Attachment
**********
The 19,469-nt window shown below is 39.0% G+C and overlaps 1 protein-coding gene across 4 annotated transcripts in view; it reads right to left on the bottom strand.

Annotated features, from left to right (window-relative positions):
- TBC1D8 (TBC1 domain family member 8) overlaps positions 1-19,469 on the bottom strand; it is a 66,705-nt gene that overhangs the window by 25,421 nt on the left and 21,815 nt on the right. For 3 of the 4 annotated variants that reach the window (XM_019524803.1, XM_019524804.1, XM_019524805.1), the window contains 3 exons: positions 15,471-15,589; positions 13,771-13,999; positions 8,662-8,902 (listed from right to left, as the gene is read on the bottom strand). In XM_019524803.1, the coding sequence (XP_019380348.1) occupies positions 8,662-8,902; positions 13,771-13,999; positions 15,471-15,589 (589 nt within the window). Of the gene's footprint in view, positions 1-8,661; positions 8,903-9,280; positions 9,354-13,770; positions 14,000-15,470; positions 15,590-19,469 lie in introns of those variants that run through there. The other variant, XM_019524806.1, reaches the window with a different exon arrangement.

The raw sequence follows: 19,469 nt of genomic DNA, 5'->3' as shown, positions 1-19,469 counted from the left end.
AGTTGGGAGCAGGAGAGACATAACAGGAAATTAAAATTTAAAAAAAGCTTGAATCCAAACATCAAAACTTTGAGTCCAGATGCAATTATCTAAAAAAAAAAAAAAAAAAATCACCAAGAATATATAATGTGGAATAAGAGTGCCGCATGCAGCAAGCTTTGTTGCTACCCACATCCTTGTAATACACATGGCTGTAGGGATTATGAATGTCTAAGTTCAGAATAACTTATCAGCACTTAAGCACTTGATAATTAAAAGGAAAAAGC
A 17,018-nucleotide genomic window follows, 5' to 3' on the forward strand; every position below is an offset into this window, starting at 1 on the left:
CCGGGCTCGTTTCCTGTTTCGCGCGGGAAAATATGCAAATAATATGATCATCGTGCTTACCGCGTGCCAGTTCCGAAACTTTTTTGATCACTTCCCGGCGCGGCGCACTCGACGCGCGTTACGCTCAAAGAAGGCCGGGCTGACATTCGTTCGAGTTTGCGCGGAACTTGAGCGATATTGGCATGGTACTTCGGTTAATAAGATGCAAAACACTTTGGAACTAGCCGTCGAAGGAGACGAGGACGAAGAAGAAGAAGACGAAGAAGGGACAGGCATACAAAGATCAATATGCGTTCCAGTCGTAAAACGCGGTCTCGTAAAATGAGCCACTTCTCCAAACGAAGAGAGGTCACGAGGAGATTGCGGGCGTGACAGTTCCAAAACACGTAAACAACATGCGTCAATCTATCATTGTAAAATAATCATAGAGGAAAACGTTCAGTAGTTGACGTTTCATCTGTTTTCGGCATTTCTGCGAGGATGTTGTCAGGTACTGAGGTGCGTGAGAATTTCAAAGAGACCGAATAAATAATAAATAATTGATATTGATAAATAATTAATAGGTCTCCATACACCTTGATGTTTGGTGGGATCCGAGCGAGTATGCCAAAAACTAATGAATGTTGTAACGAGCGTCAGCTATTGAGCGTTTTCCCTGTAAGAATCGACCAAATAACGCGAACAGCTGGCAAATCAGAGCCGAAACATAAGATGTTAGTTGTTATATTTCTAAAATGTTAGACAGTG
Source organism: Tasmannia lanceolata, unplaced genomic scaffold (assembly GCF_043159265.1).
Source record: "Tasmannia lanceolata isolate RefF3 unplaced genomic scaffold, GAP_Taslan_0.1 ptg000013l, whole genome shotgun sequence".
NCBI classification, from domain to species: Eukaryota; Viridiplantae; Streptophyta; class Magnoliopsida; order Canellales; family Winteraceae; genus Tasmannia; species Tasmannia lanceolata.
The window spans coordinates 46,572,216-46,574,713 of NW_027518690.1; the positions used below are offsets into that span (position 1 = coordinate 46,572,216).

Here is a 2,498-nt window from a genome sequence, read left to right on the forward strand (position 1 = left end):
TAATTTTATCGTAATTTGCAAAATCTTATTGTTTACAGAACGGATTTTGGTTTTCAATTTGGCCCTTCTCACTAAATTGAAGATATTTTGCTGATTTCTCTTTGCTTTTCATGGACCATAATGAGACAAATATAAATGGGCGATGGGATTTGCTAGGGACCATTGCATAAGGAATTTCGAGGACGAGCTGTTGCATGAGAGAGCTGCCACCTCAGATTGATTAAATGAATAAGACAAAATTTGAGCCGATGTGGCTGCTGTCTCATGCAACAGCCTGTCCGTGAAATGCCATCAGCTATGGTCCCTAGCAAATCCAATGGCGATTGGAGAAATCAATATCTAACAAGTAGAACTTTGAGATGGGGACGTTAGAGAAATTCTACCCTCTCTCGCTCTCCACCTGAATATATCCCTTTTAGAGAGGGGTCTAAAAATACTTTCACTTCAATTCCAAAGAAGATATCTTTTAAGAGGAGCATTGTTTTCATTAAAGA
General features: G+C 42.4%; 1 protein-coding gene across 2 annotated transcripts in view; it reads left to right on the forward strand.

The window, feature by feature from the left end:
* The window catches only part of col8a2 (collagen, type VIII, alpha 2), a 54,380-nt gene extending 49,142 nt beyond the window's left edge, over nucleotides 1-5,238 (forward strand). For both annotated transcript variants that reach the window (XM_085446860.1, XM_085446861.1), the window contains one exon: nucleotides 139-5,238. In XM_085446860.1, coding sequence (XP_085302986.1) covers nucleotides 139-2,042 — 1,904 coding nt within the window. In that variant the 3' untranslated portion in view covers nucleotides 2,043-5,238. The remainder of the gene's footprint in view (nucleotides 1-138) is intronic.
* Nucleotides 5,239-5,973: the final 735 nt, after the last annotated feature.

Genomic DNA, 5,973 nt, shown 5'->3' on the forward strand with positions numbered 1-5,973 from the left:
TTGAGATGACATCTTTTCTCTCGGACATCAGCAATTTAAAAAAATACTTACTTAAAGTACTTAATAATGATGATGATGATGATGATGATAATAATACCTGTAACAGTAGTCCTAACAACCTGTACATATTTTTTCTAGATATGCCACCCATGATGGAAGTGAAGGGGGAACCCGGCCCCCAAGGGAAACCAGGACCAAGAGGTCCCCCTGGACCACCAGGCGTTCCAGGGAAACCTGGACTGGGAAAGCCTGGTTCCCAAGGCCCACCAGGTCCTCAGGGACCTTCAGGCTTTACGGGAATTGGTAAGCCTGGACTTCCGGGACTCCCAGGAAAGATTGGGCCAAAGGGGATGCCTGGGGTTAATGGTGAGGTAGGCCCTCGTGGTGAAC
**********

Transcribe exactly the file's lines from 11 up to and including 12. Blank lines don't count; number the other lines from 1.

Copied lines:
The window spans coordinates 46,572,216-46,574,713 of NW_027518690.1; the positions used below are offsets into that span (position 1 = coordinate 46,572,216).

Here is a 2,498-nt window from a genome sequence, read left to right on the forward strand (position 1 = left end):